Don's Blog

Beyond the heart of the Festival City, there are many local landmarks and areas rich in history to explore. Don Millar, one of our first Festival City Volunteers, reveals some of South Edinburgh's 'best kept secrets'.

July Blog 975x400

'The Convent'
St Catherine’s Place and Sciennes are street names that recall the convent of the order of St Catherine of Sienna that once stood in the area. The Convent of the Sisters of Friars Preachers was founded in 1513 by a group of women whose husbands had perished along with the King James IV at the Battle of Flodden.

The Scots army had gathered on the Burgh Muir the higher ground south of the loch where the Meadows now lies. Nearby at Churchill on Morningside Road stands the Bore Stone set into the wall. It is said that the King raised the Royal Standard here before the army marched south for the border.

The Convent was attacked on the eve of the Reformation and badly damaged but was still able to serve as a plague hospital during an outbreak in 1645. Patients with symptoms of the plague were carried out from the city to cared for until they died. A single stone from the building lies in a garden of a house on St Catherine's Place and is marked by a plaque.

Craigmillar Castle

Craigmillar Castle
The castle building at Craigmillar, although roofless, is remarkably complete and few castles do more to conjure up military life in the 15th and 16th centuries. Built and rebuilt over a period of two hundred and fifty years, the castle illustrates the progress of fortifications and domestic comfort.

It started life as a tower-house in the 14th century and expanded into a courtyard castle in 1500. A rectangular curtain wall was built around the castle soon after.

A three storey east wing provided kitchens and living quarters. The castle was gradually made more agreeable to live in and it not surprising that Mary Queen of Scots fled there from Holyrood after the murder of her Italian courtier Riccio.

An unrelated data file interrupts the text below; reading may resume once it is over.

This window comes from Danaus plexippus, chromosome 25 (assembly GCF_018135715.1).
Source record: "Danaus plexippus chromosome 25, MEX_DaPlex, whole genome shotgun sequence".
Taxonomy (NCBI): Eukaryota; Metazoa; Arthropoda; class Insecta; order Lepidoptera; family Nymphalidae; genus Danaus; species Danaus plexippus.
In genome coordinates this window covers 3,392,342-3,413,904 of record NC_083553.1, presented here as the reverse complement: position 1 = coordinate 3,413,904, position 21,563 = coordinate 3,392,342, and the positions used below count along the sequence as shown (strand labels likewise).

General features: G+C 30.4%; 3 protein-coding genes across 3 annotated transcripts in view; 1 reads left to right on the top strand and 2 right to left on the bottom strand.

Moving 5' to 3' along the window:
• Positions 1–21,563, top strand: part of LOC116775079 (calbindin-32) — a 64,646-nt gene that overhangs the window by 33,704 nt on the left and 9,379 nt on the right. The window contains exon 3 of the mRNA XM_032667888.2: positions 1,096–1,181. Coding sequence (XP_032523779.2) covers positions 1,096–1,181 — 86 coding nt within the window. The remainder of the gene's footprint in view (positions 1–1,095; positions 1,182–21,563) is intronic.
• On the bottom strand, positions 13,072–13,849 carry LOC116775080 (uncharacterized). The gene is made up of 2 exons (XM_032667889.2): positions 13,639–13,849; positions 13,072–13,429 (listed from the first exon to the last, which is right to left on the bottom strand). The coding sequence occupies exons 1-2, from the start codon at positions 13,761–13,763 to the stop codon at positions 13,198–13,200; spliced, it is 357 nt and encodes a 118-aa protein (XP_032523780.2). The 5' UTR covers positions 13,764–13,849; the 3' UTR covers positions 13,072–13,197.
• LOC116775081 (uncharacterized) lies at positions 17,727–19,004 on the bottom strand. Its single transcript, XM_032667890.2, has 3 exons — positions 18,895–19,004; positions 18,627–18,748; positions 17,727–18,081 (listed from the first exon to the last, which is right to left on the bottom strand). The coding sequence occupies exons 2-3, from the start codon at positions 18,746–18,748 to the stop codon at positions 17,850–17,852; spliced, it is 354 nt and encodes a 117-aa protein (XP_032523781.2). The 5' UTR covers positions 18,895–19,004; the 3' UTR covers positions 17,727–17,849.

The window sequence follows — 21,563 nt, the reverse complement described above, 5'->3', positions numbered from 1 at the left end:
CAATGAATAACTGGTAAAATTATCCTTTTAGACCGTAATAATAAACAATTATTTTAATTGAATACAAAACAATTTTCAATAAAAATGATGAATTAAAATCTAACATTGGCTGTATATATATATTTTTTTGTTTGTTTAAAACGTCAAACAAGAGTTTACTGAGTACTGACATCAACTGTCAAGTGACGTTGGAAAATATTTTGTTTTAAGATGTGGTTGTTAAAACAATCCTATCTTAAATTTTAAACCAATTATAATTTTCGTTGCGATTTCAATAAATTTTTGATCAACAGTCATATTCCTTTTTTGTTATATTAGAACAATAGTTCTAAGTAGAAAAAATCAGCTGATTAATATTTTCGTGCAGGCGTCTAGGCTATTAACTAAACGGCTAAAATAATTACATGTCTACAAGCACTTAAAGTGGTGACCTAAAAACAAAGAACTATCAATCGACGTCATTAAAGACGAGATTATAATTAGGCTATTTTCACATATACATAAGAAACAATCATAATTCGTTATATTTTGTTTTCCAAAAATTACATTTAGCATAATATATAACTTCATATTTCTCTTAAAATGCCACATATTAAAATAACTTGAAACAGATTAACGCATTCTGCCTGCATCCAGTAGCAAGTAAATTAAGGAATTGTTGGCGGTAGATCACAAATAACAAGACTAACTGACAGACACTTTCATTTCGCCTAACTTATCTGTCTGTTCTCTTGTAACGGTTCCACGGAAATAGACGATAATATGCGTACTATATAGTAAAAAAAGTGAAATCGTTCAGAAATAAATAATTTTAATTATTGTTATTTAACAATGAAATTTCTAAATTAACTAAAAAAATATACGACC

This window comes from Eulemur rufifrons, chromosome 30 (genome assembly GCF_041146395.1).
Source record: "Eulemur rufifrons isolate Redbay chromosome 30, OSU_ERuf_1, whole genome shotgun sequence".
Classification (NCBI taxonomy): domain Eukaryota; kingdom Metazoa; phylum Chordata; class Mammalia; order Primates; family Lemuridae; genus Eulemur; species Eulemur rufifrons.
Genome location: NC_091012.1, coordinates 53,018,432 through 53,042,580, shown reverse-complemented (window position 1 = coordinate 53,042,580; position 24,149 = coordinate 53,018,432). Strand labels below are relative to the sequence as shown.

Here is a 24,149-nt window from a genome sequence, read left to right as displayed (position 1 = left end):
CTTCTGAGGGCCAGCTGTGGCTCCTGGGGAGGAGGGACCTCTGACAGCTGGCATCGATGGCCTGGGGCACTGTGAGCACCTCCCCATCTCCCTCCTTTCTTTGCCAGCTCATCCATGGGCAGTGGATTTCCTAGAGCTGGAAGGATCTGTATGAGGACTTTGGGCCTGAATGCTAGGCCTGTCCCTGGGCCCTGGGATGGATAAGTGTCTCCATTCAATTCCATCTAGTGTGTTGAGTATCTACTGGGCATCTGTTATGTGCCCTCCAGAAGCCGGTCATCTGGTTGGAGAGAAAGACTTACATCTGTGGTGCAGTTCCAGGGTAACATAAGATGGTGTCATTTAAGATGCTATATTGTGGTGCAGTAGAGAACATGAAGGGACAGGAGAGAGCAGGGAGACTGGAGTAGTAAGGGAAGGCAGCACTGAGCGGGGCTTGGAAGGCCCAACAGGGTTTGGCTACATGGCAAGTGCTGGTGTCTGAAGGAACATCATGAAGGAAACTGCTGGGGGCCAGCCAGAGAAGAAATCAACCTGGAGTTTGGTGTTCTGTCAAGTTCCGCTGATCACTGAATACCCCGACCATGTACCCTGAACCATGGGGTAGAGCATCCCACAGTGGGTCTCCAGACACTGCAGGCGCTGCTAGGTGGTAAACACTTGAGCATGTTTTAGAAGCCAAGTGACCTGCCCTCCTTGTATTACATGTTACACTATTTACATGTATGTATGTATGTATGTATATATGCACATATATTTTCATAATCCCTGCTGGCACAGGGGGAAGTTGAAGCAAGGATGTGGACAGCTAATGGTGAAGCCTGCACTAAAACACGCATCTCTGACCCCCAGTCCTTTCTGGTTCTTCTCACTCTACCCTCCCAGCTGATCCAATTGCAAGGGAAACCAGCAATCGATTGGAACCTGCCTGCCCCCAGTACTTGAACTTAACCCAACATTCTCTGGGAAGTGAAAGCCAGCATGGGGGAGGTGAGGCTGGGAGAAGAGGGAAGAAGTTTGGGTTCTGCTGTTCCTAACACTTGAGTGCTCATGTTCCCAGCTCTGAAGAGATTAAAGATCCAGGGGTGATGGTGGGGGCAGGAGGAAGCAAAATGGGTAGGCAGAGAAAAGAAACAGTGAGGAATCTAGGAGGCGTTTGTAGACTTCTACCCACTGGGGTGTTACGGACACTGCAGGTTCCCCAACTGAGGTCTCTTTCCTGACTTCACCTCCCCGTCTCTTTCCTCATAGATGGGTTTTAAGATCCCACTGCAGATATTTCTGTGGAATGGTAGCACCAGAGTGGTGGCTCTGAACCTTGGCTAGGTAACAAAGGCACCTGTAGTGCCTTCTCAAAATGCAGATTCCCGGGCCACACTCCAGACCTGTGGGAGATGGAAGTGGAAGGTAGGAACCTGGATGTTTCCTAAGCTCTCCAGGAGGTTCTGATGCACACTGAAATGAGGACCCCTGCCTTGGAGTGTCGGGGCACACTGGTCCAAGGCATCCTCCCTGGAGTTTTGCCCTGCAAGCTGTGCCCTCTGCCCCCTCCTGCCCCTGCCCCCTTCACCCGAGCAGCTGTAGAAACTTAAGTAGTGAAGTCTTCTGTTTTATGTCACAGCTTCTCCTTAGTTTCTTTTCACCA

The city views from the castle ramparts are among the most impressive in Edinburgh.

Innocent Railway
On Duddingston Road North you can find the track of the former Innocent Railway now a footpath and cycleway. The railway was so called because the original horse drawn carriages were considered more genteel than the dangerous hissing and clanking early steam engines.

Edinburgh in the early 19th century was in need of affordable supplies of coal. Coal was coming from the west by the Union Canal and by ship from Fife and Northumberland but it was expensive. Good quality local coal could be brought from the Lothians but the roads were not up to the heavy traffic.

The solution arrived in 1826 when a group of Dalkeith pit owners formed the Edinburgh and Dalkeith Railway Company and built the eight mile line into the city from Dalkeith. Originally built for freight, by 1840 the railway was carrying 300,00 passengers a year as well as 140,000 tons of freight. Later branch lines were added to Leith and Fisherrow near Musselburgh.

The tunnel under the Queens Park to St Leonards is one of the oldest in the UK and can still be explored on foot or by bike The railway was in use up until 1968.

Duddingston Kirk

Duddingston Village
The historic village of Duddingston, close to Arthur's Seat and the Queen’s Park, is one of the historic villages that surround Edinburgh and that have been incorporated into the city over the years. Duddingston’s origins lie in an early church built in 1143 by monks from Kelso Abbey.

Bonnie Prince Charlie stayed in the village on the night before his victory at the Battle of Prestonpans in 1745. More recently the present Queen called in unannounced at the Sheep Heid Inn for a meal on her way back from engagements in East Lothian.

There has reputedly been an inn on the site of the Sheep Heid since 1360 making it one of the oldest licensed premises in Edinburgh if not in Scotland.

The name of the inn has variously been attributed local dishes such as sheep heid broth and singed sheep heid but more likely its name came from a royal gift in 1580 of an ornate rams head sniff box given by James VI of Scotland.

These best kept secrets are all accessible through Edinburgh's cycle network or by bus. Download the Lothian Bus app at for timetables and planning your journey.



Back to top ↑